2003 was the year Peter Jackson, and his collaborators, finally collected gold on their Middle Earth trilogy. Return of the King was the grand slam, filling the bases and bring it all home. It won all of the 11 Oscars it was nominated for. The bigger fan you were of the films the better you did on the Oscar contest that year.

But there were other movies, most notably, Lost in Translation. Sofia Coppola’s lovely, lyrical coming of age film starring Scarlett Johansson and Bill Murray. It was also the year of Clint Eastwood great Mystic River. Sean Penn ended up winning the Oscar but many thought Bill Murray should have won instead (and were predicting such). That race was really the big story.

Funnily enough, Sean Penn and Charlize Theron (who are now dating) both won that year. Theron won for her astonishing transformation in Monster.

City of God was another standout. We’ll be discussing this year this week. Any comments or questions in advance, please put them here.


2001 will always be remembered as the year the first black actress won in the lead category. It wasn’t just that, though. Both Halle Berry and Denzel Washington won that night.  Here we are, an unbelievable twelve years later and no black actress has come close, save Viola Davis – whose part just wasn’t big enough, whose wasn’t naked enough, and who wasn’t Meryl Streep. I’m all for giving Meryl Streep all of the Oscars. I think she’s the best actor, male or female, currently working in Hollywood or maybe ever. I am dazzled by her work in August: Osage County — and it’s hard to believe that woman is the same one who was in The Devil Wears Prada and Julie and Julia. That she’d only won two Oscars was shameful, considering. And yet…readers grouse about my bringing this up – well, you should have been around in 2001, when Halle Berry and Denzel Washington were in the Oscar race.  You think it’s bad now, my friends.

I will say this – the complaints usually start with “it should be about the work.” And that’s partly true. But you have you have remove yourself from the small picture and look at the big picture.  The work is about opportunity, subject matter, and public interest. What drives those things determines who gets to try their hand at the great parts. We’re not quite at the place where Hollywood feels free to cast actors in a way that ignores race.  Black actors still have to play black parts in films that tell black stories. Those films, as it turns out, almost always have to carry the burden of being both politically correct, not insulting to the black community and not insulting to the white community, plus appealing to the, let’s face it, almost exclusively white community of critics. Those stories have to be universal enough to appeal across the board. It just doesn’t happen, my friends.  I always get the angry resistance to affirmative action having a place in a film awards race. Nobody should win “because they are black.” I’ll go along with that as long as we can also agree that people don’t get all of the great roles because they are white.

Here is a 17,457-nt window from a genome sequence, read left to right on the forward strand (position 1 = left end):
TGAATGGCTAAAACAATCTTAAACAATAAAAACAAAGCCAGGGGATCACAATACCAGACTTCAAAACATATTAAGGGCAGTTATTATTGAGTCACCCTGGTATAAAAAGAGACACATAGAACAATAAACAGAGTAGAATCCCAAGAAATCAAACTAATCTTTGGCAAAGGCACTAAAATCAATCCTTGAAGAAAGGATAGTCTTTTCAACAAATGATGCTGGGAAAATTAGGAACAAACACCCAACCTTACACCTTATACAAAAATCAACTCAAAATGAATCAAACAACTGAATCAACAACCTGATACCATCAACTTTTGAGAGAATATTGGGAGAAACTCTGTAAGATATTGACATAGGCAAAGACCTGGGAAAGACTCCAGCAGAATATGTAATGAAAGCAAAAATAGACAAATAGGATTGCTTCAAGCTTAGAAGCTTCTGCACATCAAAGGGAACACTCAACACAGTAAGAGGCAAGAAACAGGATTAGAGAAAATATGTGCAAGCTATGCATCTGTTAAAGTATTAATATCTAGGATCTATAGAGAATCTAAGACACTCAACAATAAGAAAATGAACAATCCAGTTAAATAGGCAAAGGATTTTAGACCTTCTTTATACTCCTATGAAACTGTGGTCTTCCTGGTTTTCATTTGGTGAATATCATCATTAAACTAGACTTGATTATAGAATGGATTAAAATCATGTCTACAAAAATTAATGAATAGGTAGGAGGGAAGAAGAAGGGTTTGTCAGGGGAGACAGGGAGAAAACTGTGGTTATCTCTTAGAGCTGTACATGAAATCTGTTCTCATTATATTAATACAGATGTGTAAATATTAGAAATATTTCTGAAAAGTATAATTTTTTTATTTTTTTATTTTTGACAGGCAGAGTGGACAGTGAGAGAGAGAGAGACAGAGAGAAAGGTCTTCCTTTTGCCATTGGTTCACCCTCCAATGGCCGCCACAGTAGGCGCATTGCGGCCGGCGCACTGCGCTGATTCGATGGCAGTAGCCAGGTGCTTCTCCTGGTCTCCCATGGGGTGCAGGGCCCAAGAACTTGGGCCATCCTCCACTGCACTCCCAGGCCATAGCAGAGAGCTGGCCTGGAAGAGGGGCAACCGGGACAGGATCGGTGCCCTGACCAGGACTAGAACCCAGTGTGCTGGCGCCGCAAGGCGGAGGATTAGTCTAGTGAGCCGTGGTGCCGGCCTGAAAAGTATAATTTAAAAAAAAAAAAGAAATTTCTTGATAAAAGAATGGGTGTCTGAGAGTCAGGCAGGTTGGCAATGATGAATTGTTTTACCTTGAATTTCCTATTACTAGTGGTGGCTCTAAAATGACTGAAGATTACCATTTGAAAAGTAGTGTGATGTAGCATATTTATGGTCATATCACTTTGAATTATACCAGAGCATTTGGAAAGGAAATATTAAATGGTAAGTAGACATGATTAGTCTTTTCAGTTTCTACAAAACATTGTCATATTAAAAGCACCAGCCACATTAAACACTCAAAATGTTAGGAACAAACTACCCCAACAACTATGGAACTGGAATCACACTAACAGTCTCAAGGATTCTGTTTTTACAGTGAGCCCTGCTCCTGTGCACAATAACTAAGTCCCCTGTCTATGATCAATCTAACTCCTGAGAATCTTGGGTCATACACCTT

Continue reading…

It was a dramatic Oscar year, one where Steven Spielberg’s Saving Private Ryan was expected to take the big prize. Spielberg had won the DGA, after all, and would go on to win Best Director. But there were some rumblings afoot that Shakespeare in Love, the film that was heading into the Best Picture race with the most nominations, was going to win. The Los Angeles Times’ Kenneth Turan had predicted Saving Private Ryan but admitted later that his story had gone to print too early and that by the time the Oscars themselves rolled around, he could feel the surge for Shakespeare in Love.

Supposedly it was the year a whisper campaign took down the big dog, passing around the idea that Saving Private Ryan was really just about “the first 45 minutes.” Shakespeare in Love, however, is one of the best films to ever win Best Picture, in this site’s opinion, having seen the film now over 100 times at the very least. I know every line of it by heart. People often mistake Shakespeare in Love for just a sappy love story. Indeed it is anything but. Can you imagine a movie like that coming out now? Where the whole thing turns on a well-born lady’s (“I am not so well-born) desire to be an actor (“I’m sorry Mr. Winslow. I wanted to be an actor.”) Shakespeare himself emerges as a shadow behind Christopher Marlowe (“Lovely waistcoat. Shame about the poetry.”) — Shakespeare eventually finds his muse in Lady Viola. The film has one of the most beautiful endings I’ve ever seen.

Therefore, I don’t think the Academy was wrong in awarding Shakespeare in Love. I am planning to revisit Saving Private Ryan, a film I didn’t much like when I first saw it back in 1998. Perhaps after I see it again it will resonate better. I felt at the time that it was too sentimental in its conclusion — like on the level of War Horse. But I do look forward to revisiting it.

One thing I do know, however: Saving Private Ryan pretty much deserved to win Best Picture for those first 45 minutes alone. Wherever the movie goes after that is a different story. But those first 45 minutes — unforgettable.

In the end, Shakespeare in Love would enter the race with 13 nominations, winning 7. Only four films in Academy history have gotten 13 nods and not won Best Picture. Saving Private Ryan would enter with 11 and win 5. The other nominees were The Thin Red Line, Life is Beautiful and Elizabeth. Cate Blanchett was probably the rightful winner of Best Actress. Ian McKellen the rightful winner for Best Actor. Both lost.

Please leave questions for us in the comments if you’d like.